Analyst Insight: The boundaries defining U.S. value-added warehousing (VAWD) get fuzzier. The major 3PLs in the contract warehousing market continue to expand their transportation functionality to better match broader customer needs. As a result, all of the major players now have expanded transportation services, which add significantly to their value-added warehousing capability.
-Dick Armstrong, chairman of Armstrong & Associates
The largest North American value-added warehousing and distribution company, Exel, operates Oracle's transportation management system and others. It also has a large freight brokerage, Exel Transportation, and a home delivery operator, Exel Direct. Exel has more than 600 tractors in commingled dedicated contract carriage (DCC) in North America. To round out its cross-selling capabilities, it is owned by the largest global freight forwarder, DHL.
Jacobson Companies, the third-largest contract warehousing company, has over 350 tractors with 260 in DCC. In addition, Jacobson has expanded to China and initiated international freight forwarding. Jacobson plans on opening nine offices in China. Major multifunction, value-added customers are Dow, ITS and Ralston.
OHL, the fourth-largest, has extensive overseas forwarding operations (Barthco) in 60 locations and over 120 tractors supporting operations. In addition, OHL does extensive transportation management using the Oracle TMS.
UTi Contract Logistics, CEVA, Kuehne + Nagel and DB Schenker are other companies with large value-added warehousing, global freight forwarding operations plus extensive transportation management activity. These companies are all technologically sophisticated with TMS, WMS and other supply chain management capabilities.
All of the VAWD 3PLs with freight forwarding and TMS capabilities offer one-stop shopping global supply chain management. They have scale and scope particularly with regard to combined transportation functions that put them in a different category from smaller competitors.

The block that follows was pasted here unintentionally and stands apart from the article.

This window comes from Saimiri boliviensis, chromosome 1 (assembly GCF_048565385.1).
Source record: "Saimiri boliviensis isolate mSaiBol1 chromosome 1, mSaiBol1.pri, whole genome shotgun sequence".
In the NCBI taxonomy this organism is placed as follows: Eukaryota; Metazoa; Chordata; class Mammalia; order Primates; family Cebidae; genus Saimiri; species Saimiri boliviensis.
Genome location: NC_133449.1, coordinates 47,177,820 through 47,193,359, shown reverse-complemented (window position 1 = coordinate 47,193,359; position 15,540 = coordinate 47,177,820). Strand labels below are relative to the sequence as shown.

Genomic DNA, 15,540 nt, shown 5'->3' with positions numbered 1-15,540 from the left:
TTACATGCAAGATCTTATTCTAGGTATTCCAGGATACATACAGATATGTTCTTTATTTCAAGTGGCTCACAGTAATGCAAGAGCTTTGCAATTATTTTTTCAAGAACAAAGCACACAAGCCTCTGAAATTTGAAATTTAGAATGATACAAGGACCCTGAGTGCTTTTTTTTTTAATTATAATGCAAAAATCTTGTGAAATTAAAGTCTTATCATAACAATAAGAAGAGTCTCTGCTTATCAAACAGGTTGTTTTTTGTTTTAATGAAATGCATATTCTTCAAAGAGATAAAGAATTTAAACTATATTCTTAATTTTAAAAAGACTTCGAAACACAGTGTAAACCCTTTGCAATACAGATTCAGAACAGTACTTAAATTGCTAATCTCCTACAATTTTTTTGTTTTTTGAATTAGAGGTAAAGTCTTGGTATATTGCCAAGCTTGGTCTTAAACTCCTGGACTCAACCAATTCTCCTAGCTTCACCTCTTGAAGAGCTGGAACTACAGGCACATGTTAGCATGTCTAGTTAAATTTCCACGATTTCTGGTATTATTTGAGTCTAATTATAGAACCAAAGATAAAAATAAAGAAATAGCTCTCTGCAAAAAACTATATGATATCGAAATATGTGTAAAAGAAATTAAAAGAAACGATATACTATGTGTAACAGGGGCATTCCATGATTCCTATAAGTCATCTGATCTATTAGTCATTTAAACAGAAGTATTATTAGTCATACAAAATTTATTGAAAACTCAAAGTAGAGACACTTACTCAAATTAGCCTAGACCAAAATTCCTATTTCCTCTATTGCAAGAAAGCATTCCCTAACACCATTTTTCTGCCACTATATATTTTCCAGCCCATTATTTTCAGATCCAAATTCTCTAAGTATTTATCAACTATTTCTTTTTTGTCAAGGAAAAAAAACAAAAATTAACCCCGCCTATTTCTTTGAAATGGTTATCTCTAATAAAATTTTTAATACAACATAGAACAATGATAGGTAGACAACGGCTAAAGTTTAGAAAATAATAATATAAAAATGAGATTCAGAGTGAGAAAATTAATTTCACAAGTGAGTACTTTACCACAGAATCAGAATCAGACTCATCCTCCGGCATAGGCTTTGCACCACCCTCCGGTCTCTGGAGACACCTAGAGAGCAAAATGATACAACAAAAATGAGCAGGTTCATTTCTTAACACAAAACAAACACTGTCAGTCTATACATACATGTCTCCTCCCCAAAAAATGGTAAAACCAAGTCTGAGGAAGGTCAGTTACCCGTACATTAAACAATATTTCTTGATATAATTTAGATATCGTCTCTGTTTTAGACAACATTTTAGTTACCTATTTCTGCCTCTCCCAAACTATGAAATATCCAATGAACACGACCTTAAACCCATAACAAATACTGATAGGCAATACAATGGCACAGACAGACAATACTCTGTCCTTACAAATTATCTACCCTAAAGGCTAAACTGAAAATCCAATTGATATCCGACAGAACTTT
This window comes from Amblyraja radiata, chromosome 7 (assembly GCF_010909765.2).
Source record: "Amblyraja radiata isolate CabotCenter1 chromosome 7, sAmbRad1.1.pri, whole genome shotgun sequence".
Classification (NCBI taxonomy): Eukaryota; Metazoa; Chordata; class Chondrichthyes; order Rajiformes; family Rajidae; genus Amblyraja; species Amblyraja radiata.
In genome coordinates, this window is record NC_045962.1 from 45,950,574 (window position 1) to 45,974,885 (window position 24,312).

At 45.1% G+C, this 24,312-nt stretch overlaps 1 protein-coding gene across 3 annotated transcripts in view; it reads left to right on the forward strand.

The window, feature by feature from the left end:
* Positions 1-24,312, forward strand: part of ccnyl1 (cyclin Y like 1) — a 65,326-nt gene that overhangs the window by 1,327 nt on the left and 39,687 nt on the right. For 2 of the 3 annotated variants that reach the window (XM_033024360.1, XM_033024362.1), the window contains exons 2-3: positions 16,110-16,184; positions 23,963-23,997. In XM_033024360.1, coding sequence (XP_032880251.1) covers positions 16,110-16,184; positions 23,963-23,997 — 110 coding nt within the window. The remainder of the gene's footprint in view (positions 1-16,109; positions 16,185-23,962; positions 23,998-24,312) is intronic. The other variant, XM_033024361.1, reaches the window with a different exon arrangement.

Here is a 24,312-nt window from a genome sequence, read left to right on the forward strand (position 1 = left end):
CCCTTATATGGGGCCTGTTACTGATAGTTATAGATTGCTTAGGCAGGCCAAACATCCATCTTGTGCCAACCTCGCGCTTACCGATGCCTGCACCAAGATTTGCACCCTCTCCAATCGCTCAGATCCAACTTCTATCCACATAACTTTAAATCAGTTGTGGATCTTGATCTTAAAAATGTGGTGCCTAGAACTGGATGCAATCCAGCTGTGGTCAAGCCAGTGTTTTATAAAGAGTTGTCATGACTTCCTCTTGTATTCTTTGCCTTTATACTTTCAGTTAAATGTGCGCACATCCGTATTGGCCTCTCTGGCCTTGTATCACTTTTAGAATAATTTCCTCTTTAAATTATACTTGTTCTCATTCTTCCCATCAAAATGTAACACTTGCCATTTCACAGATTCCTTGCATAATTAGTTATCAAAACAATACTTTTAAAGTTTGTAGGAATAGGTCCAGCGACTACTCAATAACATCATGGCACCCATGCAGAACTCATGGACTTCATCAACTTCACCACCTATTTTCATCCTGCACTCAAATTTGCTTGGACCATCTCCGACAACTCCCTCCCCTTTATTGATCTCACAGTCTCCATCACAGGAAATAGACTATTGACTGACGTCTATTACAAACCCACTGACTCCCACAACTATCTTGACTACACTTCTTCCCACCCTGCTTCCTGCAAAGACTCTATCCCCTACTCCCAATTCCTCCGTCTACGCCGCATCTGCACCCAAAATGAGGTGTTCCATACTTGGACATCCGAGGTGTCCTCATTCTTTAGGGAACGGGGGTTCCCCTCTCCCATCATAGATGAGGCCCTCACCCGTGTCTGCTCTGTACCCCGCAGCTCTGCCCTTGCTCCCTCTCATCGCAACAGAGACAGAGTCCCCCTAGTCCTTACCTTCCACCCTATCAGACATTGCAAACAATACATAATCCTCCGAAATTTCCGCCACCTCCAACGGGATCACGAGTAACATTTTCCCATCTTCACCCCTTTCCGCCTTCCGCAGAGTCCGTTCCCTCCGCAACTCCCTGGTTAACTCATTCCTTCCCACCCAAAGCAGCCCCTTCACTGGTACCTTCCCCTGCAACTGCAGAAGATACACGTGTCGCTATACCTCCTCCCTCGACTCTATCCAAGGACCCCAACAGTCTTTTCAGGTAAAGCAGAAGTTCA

There are other transportation marketing approaches, which have worked well for large North America-only companies. GENCO has a large TMS operation that specializes in small package contracting and auditing. GENCO is the second-largest VAWD with a heavy emphasis on return logistics and fulfillment. Kenco, NFI, Saddle Creek and Kane Is Able use dedicated contract carriage to augment their distribution operations. DSC uses extensive i2-based transportation management.
Menlo Worldwide uses extensive non-asset TM and freight brokerage (Con-way Multimodal) to complement its primarily multi-client VAWD operations. Menlo has expanded its network to include Europe, Asia and Australia.
The transportation functionality expansions of North American-based VAWD 3PLs increasingly makes them look more like European contract logistics operations. European contract logistics is about 40 to 45 percent warehousing, 20 to 25 percent value-added services and 30 to 40 percent truck distribution. For 29 European countries combined, the total contract logistics market was $114bn in 2009. Germany, the largest individual market, was $24bn. For North America, the comparable numbers for commercial warehousing and DCC was $64bn.
Commercial warehousing is estimated at $50bn for the United States in 2010 with $30bn being VAWD and $20bn in public warehousing. DCC in 2010 is estimated at $9.8bn. The 2010 estimate for U.S. contract logistics is $60bn. Of this total, $20bn is DCC and other truck distribution, $24bn is net VAWD and $16bn is net public warehousing.
The public warehousing segment is expected to grow slowly or shrink over the next five years while VAWD grows at 7 percent or more per year.
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